Don’t put your cross on me 2013

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Performance, 30 November 2013, 12:00, Korzo (in front of Mali salon)

In the whirlwind of the usual activities in an urban weekend, moving around, drinking coffee, going to the greenmarket or to church, we find a still woman’s body clasped by a cross. She is kneeling; her face and body are pressed to the pavement. Don’t put your cross on me is read as the performance name; for all the crosses of sufferance imposed on us by the repressive system and immediate environment, as well as for the crosses we impose on ourselves. With the intention of asking ourselves how much guilt we bear and how easily we shift the weight to someone else, especially to the weaker ones, with a scarce power position; to the ones who disturb our superficial civility. Nika Rukavina conducts her performance before the announced referendum on the amendments of the Constitution of the Republic of Croatia with a provision on marriage as a community between man and woman. She chooses the medium of performance and her own body as a protest against human narrow-mindedness which, in this case, wishes to reduce the notion of community to an exclusive, tedious formula.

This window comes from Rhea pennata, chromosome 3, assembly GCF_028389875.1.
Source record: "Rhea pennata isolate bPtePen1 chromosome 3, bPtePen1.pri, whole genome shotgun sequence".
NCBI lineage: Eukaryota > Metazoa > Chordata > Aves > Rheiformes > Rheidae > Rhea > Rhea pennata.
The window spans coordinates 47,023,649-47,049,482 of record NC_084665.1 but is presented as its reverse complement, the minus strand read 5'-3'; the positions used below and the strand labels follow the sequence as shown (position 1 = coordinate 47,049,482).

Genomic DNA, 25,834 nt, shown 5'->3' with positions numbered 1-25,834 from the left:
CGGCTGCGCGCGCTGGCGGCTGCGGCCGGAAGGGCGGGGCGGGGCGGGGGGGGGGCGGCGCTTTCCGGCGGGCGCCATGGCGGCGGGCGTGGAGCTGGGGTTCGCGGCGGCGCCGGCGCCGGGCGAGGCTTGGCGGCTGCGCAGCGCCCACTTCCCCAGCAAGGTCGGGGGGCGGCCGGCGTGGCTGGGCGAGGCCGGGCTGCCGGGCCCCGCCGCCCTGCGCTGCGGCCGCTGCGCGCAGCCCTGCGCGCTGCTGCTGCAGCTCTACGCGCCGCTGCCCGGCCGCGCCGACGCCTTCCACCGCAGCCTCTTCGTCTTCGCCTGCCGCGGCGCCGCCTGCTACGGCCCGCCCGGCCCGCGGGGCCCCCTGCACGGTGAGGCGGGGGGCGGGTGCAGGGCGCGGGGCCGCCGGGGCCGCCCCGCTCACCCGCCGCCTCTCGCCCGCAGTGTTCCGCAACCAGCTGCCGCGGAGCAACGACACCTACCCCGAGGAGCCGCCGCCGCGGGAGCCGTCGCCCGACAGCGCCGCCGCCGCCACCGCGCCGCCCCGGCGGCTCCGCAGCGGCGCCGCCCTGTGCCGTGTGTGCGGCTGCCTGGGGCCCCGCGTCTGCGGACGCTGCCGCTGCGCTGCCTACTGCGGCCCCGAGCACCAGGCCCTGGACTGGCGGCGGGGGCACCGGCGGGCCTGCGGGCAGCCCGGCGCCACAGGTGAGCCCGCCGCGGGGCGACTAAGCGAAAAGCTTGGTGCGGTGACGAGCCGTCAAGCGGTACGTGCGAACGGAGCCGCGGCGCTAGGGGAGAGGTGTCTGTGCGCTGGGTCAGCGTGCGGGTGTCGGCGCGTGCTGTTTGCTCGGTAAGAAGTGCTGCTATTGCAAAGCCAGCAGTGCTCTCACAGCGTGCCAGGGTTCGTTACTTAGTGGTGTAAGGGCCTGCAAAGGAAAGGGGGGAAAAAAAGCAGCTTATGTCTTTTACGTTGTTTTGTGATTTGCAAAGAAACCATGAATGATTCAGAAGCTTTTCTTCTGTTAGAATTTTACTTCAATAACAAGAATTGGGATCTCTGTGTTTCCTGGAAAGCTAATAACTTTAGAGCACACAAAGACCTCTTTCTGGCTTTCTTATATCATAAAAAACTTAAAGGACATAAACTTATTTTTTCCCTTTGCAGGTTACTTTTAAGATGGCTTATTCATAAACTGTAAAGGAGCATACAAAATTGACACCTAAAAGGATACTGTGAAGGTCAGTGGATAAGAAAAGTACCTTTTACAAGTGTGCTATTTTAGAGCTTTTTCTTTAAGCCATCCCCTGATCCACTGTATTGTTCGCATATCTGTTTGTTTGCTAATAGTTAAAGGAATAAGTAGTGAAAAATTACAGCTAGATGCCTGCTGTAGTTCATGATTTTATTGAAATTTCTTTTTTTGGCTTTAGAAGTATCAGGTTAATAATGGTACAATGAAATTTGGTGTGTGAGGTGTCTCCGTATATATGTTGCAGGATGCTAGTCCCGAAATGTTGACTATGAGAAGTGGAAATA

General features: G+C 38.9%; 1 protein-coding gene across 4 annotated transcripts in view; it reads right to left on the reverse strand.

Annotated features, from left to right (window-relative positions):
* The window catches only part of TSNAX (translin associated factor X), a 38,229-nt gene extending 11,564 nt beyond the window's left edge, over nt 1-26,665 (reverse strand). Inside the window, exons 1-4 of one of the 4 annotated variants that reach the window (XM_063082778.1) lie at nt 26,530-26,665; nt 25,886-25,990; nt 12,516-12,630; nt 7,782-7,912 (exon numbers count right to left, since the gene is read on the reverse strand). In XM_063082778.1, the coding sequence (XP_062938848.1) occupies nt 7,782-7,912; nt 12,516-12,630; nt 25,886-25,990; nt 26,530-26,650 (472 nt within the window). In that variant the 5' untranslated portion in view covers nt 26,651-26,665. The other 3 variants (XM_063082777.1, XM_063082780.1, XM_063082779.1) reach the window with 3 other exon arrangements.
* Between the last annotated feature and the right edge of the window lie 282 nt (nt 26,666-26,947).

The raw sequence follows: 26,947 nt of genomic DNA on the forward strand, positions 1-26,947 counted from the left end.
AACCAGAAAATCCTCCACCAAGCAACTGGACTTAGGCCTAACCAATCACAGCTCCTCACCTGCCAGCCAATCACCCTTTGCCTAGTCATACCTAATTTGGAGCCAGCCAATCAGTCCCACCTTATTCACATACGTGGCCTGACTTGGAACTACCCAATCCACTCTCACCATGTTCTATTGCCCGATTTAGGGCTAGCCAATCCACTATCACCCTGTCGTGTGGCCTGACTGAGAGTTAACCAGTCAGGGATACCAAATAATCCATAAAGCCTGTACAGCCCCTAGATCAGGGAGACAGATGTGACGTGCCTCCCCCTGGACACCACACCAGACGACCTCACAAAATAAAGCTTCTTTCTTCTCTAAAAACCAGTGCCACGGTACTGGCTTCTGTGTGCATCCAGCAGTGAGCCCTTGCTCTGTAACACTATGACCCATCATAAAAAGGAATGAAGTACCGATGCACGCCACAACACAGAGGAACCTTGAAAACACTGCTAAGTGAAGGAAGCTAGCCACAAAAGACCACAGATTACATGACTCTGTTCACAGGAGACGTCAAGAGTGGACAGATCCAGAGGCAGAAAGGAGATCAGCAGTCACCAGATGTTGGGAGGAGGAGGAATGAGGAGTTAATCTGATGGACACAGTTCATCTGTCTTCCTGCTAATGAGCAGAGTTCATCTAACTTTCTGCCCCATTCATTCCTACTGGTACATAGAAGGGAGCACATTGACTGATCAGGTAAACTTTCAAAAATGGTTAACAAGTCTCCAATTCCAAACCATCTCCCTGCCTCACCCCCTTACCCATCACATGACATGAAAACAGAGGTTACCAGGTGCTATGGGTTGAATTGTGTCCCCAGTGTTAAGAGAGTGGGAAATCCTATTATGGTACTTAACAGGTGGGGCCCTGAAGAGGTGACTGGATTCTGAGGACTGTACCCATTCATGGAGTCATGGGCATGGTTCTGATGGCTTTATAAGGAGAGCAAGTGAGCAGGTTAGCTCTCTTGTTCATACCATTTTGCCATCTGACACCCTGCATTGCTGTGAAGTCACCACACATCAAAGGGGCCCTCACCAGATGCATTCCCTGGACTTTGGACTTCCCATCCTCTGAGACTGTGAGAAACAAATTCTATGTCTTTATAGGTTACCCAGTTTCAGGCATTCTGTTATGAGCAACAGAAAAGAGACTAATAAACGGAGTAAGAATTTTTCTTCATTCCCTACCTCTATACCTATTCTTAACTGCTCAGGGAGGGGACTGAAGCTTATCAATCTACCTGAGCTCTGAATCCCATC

On the basic level, Nika’s performance is a test of endurance, focus and persistence in time; questioning the sensitivity of the public body. She leans against the long line of infiltrating living art, i.e. living sculpture into the urban tissue, like Tomislav Gotovac’s performance Lying Naked on the Pavement, Kissing the Pavement (Zagreb, I Love You!) (1981), or another cult work by Vlasta Delimar, Tied to a Tree (1985). Exposing herself in an extreme situation, in the open conditions of the public space, Rukavina disturbs the normalised urban everyday life. The self-imposed gesture of vulnerability, devoid of any wish for power, is trying to create a connection with passers-by, evoking issues of co-responsibility in the making of the ever more conservative order. Can a performative expression become contagious, as an opposition to further exclusions, repressions and establishments of the control of fear over anything that is different?

Text author: Ksenija Orelj

 

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